Climate science

Satellites reveal rapid acceleration of Antarctic glacier ice loss

  • 21 May 2015, 19:00
  • Robert McSweeney

Thinning of glaciers in one of the most vulnerable parts of Antarctica has accelerated at a "remarkable rate" since 2009, a new study finds.

Stable through the 2000s, the glaciers began losing large quantities of ice within just a year or two, the lead author tells Carbon Brief.

The study shows the surprising speed with which Antarctica's glaciers can react to rising ocean temperatures, and without warning, he says.

Remarkable acceleration

Glaciers are huge rivers of ice that ooze their way over land, powered by gravity and their own sheer weight. They accumulate ice from snowfall and lose it through melting.

In the new study, published today in  Science, researchers analysed changes to glaciers on the Southern Antarctic Peninsula in the last decade and a half.

For most of the 2000s, satellite data shows the glaciers lost about as much ice as they gained, meaning they stayed roughly stable. But around 2009 there was "a remarkable rate of acceleration" in ice loss, the study says.


Scientists warn against premature predictions of a "substantial" El Niño

  • 20 May 2015, 17:00
  • Roz Pidcock

It's too early to tell if the El Niño brewing in the Pacific will be a big event or how serious its impacts might be, scientists warned today.

Speaking at a press conference in London, scientists said they can't rule out an  El Niño as large as the one in 1997/8 - which raised global temperature by more than half a degree - but it's looking unlikely.

There's even a slight chance this year's event could be a false alarm, say the scientists. But their best current guess is that we should expect a "moderate" event in the coming months.


Tropical Pacific surface waters are warmer than average for this time of year, and have been for several months - a sure sign that El Niño is  underway.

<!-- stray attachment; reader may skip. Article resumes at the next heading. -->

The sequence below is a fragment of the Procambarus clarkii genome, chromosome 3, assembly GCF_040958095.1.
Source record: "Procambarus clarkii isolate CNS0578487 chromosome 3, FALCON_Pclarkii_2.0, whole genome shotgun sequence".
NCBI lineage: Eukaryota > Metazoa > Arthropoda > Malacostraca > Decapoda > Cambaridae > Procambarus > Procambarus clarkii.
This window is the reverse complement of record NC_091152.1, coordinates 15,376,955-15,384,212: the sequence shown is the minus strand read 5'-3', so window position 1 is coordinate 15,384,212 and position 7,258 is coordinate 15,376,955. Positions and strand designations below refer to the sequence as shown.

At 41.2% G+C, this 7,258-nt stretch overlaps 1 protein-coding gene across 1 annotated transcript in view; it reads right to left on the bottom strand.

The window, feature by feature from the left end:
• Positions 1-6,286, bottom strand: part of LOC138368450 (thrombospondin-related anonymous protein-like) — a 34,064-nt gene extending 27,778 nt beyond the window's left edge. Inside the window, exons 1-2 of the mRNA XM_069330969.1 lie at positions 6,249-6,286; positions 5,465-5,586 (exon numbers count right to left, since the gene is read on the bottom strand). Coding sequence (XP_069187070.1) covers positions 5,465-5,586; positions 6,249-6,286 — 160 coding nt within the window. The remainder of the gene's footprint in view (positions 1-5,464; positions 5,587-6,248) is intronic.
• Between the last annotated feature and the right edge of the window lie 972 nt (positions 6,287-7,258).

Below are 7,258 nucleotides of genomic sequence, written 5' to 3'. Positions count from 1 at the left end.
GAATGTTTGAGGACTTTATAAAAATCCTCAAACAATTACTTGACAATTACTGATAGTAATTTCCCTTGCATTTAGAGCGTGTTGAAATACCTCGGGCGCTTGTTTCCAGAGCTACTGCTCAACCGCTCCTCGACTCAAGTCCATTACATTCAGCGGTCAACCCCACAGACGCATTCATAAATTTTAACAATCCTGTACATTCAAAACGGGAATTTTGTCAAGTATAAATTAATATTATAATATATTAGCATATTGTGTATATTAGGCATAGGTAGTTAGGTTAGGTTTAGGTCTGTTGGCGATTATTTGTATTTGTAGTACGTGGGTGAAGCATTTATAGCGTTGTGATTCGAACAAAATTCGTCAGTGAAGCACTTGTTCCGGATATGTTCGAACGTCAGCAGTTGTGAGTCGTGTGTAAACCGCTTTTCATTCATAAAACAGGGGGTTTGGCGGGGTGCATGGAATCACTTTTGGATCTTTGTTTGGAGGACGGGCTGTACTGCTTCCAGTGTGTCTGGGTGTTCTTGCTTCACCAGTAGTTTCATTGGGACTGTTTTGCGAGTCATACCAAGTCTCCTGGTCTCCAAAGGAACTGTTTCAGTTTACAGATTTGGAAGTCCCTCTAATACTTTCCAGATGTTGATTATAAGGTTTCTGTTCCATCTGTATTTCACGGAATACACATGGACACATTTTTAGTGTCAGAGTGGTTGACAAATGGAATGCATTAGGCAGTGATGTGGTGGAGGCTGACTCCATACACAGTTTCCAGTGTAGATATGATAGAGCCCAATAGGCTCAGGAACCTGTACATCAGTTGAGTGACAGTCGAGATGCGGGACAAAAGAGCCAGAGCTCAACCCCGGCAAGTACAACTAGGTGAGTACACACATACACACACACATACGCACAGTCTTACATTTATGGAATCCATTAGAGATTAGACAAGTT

The  latest forecast from the US National Oceanic and Atmospheric Administration (NOAA) gave a strong chance of a "weak to moderate" event lasting through the Northern Hemisphere summer.

During Spring, there's still a lot of uncertainty about how El Niño could develop, and scientists are not ruling out the possibility of an event to rival the one the world experienced in the winter of 1997.

But based on current evidence, scientists are reasonably confident of a moderate strength event, Prof Adam Scaife, an expert on monthly and decadal prediction at the Met Office, told journalists today.

This would probably place this year's event somewhere between the 1997/8 and more recent 2009/10 event in terms of strength, said Scaife.


Mountain shape a key factor in species surviving climate change

  • 20 May 2015, 08:30
  • Robert McSweeney

One way animals and plants can cope with climate change is to relocate. Research shows some species are already shifting to higher ground or towards the poles in search of cooler climes.

But for creatures already living in mountains, the solution is not so simple. A new study of 182 high-altitude regions across the world shows how mountain shape is critical in determining whether a species will find refuge from rising temperatures further uphill.

This means the odds of survival are better for some species than others, say the authors.

Habitat range

The typical image of a mountain is a pyramid shape - a broad base that tapers to a peak. In theory, as species move upwards the habitat available to them shrinks, the paper explains.

But the study, published in Nature Climate Change, finds that over two-thirds of mountains don't follow this rule. In fact, mountains fall into one of four shapes: diamond, pyramid, inverse pyramid and hourglass, as the diagram below shows.   

Elsen & Tingley (2015) Fig1


Examples of four common mountain types. Colours indicate elevation, from low (blue and green) to mountaintops (yellow and orange) Source: Elsen & Tingley (2015)